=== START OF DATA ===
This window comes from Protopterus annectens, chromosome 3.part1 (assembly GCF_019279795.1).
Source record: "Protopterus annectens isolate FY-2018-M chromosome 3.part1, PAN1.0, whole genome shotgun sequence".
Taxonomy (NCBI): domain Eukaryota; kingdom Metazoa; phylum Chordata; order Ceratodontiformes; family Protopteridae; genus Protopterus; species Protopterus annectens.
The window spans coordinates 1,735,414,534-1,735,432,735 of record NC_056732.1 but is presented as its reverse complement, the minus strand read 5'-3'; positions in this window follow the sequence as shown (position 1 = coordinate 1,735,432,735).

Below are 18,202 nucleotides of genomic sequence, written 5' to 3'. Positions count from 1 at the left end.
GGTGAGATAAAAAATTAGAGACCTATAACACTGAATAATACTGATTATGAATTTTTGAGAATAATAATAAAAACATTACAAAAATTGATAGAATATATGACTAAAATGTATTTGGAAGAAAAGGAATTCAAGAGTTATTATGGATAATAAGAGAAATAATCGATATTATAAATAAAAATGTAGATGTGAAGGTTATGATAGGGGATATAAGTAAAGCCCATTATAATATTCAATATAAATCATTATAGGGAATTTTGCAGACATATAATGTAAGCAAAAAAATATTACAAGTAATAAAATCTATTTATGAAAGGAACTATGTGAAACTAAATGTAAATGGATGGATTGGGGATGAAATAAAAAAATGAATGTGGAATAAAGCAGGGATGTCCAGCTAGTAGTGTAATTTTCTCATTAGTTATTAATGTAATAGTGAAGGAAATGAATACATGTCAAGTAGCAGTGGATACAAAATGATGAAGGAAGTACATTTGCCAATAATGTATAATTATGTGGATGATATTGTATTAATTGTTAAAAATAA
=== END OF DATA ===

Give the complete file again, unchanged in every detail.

This window comes from Protopterus annectens, chromosome 3.part1 (assembly GCF_019279795.1).
Source record: "Protopterus annectens isolate FY-2018-M chromosome 3.part1, PAN1.0, whole genome shotgun sequence".
Taxonomy (NCBI): domain Eukaryota; kingdom Metazoa; phylum Chordata; order Ceratodontiformes; family Protopteridae; genus Protopterus; species Protopterus annectens.
The window spans coordinates 1,735,414,534-1,735,432,735 of record NC_056732.1 but is presented as its reverse complement, the minus strand read 5'-3'; positions in this window follow the sequence as shown (position 1 = coordinate 1,735,432,735).

Below are 18,202 nucleotides of genomic sequence, written 5' to 3'. Positions count from 1 at the left end.
GGTGAGATAAAAAATTAGAGACCTATAACACTGAATAATACTGATTATGAATTTTTGAGAATAATAATAAAAACATTACAAAAATTGATAGAATATATGACTAAAATGTATTTGGAAGAAAAGGAATTCAAGAGTTATTATGGATAATAAGAGAAATAATCGATATTATAAATAAAAATGTAGATGTGAAGGTTATGATAGGGGATATAAGTAAAGCCCATTATAATATTCAATATAAATCATTATAGGGAATTTTGCAGACATATAATGTAAGCAAAAAAATATTACAAGTAATAAAATCTATTTATGAAAGGAACTATGTGAAACTAAATGTAAATGGATGGATTGGGGATGAAATAAAAAAATGAATGTGGAATAAAGCAGGGATGTCCAGCTAGTAGTGTAATTTTCTCATTAGTTATTAATGTAATAGTGAAGGAAATGAATACATGTCAAGTAGCAGTGGATACAAAATGATGAAGGAAGTACATTTGCCAATAATGTATAATTATGTGGATGATATTGTATTAATTGTTAAAAATAA